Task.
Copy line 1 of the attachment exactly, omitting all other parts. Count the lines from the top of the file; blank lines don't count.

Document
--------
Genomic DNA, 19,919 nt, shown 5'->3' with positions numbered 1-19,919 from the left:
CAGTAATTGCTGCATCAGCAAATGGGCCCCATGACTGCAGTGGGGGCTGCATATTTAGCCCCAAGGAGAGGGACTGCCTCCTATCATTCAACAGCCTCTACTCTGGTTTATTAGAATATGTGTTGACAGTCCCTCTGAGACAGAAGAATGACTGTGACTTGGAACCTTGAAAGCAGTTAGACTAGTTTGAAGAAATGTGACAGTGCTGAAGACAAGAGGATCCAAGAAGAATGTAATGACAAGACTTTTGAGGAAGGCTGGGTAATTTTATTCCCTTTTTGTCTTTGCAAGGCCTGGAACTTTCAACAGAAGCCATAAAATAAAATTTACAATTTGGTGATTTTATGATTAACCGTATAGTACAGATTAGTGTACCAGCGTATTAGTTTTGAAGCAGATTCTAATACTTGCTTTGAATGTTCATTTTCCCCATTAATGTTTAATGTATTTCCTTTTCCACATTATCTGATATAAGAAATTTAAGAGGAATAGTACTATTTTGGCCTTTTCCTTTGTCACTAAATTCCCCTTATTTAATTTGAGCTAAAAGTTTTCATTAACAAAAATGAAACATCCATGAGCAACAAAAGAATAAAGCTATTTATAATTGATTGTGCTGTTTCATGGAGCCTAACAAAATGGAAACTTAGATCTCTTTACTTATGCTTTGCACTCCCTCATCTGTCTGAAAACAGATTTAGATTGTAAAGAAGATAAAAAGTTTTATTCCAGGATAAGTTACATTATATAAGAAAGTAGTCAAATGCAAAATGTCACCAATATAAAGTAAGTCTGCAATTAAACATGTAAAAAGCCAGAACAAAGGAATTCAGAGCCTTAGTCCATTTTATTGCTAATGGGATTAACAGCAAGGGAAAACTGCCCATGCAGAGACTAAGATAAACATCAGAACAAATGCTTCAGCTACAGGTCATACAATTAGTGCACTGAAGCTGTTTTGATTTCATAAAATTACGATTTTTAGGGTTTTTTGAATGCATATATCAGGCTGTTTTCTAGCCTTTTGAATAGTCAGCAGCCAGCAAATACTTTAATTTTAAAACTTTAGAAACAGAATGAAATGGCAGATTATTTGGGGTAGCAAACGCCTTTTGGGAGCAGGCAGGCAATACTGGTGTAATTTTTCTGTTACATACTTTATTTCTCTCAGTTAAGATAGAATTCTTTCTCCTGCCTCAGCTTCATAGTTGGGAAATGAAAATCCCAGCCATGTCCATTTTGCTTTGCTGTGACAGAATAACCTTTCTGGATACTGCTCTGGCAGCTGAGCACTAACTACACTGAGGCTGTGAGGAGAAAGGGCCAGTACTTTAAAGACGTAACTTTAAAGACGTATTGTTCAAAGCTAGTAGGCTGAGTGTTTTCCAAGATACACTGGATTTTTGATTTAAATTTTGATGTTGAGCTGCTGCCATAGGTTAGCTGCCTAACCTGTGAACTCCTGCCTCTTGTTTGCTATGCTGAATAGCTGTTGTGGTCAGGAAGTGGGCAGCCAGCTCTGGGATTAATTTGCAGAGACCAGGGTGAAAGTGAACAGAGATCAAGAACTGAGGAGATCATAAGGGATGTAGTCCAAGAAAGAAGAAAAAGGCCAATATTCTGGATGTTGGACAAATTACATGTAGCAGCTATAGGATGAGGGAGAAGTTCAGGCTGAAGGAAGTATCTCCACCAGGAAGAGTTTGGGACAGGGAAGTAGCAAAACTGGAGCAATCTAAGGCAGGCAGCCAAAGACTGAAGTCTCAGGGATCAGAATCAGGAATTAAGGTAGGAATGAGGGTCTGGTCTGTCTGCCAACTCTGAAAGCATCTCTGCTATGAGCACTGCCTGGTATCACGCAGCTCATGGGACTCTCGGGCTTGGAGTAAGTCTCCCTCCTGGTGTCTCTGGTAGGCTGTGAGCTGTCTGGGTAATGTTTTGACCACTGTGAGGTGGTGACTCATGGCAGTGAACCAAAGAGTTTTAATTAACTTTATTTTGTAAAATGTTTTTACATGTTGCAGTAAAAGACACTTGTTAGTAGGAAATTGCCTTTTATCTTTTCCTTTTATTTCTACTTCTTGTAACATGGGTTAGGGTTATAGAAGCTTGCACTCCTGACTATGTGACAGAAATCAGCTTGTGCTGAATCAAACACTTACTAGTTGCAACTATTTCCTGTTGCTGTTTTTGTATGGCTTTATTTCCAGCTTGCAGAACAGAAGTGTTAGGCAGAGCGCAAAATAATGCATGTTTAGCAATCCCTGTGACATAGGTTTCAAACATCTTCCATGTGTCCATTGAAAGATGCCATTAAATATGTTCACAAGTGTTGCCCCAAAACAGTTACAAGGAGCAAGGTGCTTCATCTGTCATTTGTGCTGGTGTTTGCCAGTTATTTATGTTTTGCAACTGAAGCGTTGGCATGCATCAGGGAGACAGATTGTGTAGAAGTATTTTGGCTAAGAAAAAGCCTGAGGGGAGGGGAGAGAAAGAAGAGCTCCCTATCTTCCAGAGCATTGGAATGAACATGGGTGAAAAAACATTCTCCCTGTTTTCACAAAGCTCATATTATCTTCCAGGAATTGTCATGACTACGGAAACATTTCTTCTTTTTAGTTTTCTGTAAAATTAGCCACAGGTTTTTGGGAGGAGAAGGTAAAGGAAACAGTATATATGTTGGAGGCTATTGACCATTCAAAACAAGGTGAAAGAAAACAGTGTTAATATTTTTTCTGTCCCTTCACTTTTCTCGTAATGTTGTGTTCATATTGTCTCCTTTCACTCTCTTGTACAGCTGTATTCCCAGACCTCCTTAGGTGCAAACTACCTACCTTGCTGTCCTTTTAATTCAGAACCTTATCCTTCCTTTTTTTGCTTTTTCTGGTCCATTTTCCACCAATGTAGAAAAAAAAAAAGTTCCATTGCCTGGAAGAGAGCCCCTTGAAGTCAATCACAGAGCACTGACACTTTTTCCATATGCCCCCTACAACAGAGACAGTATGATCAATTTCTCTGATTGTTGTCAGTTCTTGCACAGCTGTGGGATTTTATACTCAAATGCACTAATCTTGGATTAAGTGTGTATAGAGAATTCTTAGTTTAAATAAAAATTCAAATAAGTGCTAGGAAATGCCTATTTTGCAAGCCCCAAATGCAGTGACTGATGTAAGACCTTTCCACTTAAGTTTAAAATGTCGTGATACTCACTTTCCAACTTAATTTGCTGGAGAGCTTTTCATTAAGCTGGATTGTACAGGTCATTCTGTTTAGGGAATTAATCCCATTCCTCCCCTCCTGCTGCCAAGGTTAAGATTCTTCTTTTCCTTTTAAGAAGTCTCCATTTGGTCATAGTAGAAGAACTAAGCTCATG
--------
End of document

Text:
Genomic DNA, 19,919 nt, shown 5'->3' with positions numbered 1-19,919 from the left: